By John H. Foote
There is something deeply melancholy about watching this film after the passing of Robin Williams seven years ago, and the fact it includes the shocking suicide of one its promising young men. I slipped the Blu Ray in after having not seen the film since the late nineties. I remember loving it when it was first released and turns out, I still love it now. But I had a new thought this time: Williams was a Best Actor nominee at the Oscars, and I now think his performance is a supporting one. Maybe it’s just me but in fact, Williams himself said that the true stars of the film were the young actors portraying “the boys”, especially Ethan Hawke and Sean Robert Leonard.
Peter Weir, the film’s director, emerged in the 70s within the Australian film industry before finding great success in America. Picnic at Hanging Rock (1974), The Last Wave (1977) and particularly Gallipoli (1981) had studio executives clamouring to offer a chance to make films in America. His first, The Year of Living Dangerously (1983), was a beautiful, steamy love story about journalists in a country about to fall. Linda Hunt won an Oscar for Best Supporting Actress for her work as a man, a stunning performance and courageous bit of casting.
After that, Weir knocked it out of the park with his superb film Witness (1985), which plunged a rugged Philadelphia cop into Amish country to protect a child witness who is being hunted down by dirty cops hellbent on silencing him. Visually poetic, powerfully acted with a deep inner beauty in the performances of Harrison Ford, Lukas Haas and Kelly McGillis, the film was nominated for six Academy Awards, including Best Picture, Actor and Director. Weir followed it with an equally powerful film, The Mosquito Coast (1986), which I have always maintained is the finest performance of Harrison Ford’s career as a brilliant inventor who drops off the grid with his family, living on an island in the tropics, forging a new life, a pure life he can be proud of. He has no idea the dangers he has put his family into. Most critics dismissed the film, and it never quite caught on, though it found limited re-discovery on video and DVD.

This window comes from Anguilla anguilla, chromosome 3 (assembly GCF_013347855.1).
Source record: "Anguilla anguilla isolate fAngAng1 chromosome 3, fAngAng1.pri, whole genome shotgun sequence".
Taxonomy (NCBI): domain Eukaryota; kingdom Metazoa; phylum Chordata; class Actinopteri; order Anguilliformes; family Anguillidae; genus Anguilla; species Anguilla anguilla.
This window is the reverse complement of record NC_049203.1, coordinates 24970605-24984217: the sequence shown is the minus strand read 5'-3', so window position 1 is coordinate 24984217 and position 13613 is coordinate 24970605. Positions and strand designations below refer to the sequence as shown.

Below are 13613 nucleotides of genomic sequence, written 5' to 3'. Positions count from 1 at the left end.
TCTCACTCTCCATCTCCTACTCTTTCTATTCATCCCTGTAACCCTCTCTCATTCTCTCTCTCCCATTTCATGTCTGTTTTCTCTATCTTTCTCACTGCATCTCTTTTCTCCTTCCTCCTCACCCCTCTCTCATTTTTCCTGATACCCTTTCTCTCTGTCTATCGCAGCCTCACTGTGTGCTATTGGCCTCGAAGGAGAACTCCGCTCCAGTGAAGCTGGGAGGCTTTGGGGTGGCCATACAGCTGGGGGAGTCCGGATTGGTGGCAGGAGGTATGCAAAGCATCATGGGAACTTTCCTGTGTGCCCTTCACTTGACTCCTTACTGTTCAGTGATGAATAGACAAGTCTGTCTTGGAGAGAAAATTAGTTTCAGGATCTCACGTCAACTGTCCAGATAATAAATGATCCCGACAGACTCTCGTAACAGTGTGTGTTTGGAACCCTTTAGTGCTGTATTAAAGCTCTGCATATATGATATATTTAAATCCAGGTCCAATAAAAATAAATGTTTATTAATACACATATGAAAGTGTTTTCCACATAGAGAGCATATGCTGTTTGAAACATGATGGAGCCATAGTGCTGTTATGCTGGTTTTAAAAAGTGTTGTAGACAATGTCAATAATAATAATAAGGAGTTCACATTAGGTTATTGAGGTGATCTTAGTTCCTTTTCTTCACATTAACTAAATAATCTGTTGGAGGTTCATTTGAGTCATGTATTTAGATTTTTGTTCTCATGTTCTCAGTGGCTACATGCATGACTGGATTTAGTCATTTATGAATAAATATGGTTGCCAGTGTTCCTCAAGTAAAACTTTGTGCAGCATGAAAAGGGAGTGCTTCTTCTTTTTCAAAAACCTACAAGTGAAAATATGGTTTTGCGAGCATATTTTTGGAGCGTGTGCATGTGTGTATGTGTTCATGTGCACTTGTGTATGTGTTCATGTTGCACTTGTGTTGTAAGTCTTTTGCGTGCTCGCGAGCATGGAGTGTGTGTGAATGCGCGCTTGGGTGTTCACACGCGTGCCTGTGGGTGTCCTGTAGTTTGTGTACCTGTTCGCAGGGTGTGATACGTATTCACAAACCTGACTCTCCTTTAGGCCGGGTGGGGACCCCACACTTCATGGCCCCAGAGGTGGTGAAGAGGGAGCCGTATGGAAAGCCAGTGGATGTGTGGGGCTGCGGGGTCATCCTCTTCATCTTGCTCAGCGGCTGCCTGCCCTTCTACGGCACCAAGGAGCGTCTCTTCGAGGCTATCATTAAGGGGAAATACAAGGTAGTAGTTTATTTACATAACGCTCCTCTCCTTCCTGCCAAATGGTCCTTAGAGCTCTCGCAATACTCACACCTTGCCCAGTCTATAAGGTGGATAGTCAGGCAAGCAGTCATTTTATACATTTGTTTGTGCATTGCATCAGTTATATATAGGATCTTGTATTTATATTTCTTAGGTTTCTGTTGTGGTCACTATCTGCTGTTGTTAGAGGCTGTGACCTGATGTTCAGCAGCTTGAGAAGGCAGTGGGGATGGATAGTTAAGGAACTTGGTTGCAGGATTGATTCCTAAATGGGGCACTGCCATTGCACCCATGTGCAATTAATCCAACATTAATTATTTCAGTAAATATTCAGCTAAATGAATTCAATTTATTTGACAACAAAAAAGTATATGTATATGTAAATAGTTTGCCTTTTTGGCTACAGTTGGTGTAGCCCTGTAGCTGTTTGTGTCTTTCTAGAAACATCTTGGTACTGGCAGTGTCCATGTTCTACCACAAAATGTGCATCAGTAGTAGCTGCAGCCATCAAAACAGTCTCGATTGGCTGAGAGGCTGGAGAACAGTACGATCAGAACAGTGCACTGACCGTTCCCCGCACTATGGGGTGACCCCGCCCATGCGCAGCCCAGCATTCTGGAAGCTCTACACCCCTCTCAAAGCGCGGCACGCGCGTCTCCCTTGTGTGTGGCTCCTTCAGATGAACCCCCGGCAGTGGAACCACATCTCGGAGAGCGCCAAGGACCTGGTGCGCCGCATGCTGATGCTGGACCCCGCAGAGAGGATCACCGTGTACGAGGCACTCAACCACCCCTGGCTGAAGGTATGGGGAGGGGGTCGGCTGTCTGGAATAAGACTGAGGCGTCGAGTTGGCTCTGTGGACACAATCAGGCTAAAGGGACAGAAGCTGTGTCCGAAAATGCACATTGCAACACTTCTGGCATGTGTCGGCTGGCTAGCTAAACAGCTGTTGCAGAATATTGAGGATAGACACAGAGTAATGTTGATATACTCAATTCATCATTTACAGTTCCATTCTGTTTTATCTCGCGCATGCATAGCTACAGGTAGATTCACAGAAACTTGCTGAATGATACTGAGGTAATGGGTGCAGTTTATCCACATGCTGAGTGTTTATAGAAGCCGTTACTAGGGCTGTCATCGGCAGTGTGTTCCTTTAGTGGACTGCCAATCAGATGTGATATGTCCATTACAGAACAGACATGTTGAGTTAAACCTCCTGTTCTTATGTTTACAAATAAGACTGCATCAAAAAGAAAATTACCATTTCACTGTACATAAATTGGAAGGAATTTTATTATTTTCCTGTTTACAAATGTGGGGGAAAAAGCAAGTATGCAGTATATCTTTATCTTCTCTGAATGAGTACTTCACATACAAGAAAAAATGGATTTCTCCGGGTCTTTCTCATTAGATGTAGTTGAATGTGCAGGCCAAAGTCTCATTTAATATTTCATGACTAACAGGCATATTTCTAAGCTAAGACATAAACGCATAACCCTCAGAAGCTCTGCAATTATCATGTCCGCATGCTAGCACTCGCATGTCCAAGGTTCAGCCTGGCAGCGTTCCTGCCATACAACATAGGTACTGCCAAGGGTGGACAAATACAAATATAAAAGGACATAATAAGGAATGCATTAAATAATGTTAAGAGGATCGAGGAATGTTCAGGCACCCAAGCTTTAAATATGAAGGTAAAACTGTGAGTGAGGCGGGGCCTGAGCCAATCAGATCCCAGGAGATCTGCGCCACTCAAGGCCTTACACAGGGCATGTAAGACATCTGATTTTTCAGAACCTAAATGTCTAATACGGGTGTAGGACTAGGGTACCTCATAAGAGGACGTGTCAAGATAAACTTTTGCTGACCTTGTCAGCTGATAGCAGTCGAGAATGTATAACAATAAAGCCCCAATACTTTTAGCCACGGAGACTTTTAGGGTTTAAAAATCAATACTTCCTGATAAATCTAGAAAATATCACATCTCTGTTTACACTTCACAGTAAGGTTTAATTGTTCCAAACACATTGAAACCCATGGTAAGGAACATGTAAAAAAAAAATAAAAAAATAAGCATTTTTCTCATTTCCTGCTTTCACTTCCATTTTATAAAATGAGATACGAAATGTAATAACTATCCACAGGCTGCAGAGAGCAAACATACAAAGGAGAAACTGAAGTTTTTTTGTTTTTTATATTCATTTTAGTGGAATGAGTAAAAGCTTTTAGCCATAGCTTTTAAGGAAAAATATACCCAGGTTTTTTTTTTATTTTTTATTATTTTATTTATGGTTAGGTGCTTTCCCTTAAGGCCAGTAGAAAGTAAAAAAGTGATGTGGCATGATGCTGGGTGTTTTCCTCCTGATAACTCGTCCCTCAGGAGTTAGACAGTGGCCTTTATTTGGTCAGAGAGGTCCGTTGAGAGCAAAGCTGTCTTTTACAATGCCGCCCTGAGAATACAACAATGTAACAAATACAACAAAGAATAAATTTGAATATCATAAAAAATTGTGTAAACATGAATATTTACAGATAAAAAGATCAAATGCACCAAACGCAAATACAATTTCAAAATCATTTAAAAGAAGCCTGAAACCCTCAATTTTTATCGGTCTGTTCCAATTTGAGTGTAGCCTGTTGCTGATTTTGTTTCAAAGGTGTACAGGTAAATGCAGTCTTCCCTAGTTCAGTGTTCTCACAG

In the years after Dead Poets Society, one of his biggest critical and box office hits, he has made a group of very fine films, topping the list with the epic Master and Commander: The Far Side of the World (2003). Russell Crowe offers one of his best performances in this superb film set during Napoleonic wars largely aboard a war ship. Fearless (1993) remains one of my personal beloved films from Weir, with Jeff Bridges simply astounding as a plane crash victim who now believes he is immortal. The final crash sequence is among the most beautifully shot but terrifying scenes in modern film, as realistic a crash scene as you are likely to encounter. This time Weir got great reviews, but audiences never found the film. The Truman Show (1998) was magnificent, with Jim Carrey in a dramatic role (his first) as a man oblivious to the fact his entire life has been shot for a 24-hour TV show. Carrey was very good, but the film belonged to Ed Harris as Christof (that name!), the creator of this TV show. His most recent film was The Way Back (2010), which again found critical favour, but no one went to see it. He has not directed a film in over a decade. Four times an Academy Award nominee for Best Director, Weir is beloved by the actors and artists who have worked with him.
Dead Poets Society sits in the middle of his career and is among the very best of his work. Set in 1959, at the prestigious (some would say snobby) Welton Academy in Vermont, which prepares boys for Ivy League schools with strict discipline, knowledge, manners and common decency. A group of boys come to the school at the same time as Mr. Keating (Williams), an alumnus, hired to teach poetry to the students. Unbeknownst to the school’s administration, Mr. Keating is a most unorthodox but brilliant teacher who will of course run afoul of their methods. The first day of class he orders the students to rip out the introduction page of their poetry textbook, which is nothing more than a mathematical essay on how to write and read poems. He insists that they learn their own way, to allow the poem to mean something to them, even if that something is nothing. “Carpe diem!” he tells them, seize the day, challenging the boys to make their lives extraordinary, and goes about teaching them how to do just that. At first the lessons are strange, standing atop their desks to see the world from a different perspective. But the boys learn fast, the lessons sink in. Their admiration for Keating grows, much to the dismay of the headmaster, portrayed by Norman Lloyd as a strict, contentious unbending man, convinced he has the boys’ best interests at heart, but is really just maintaining the reputation of his school.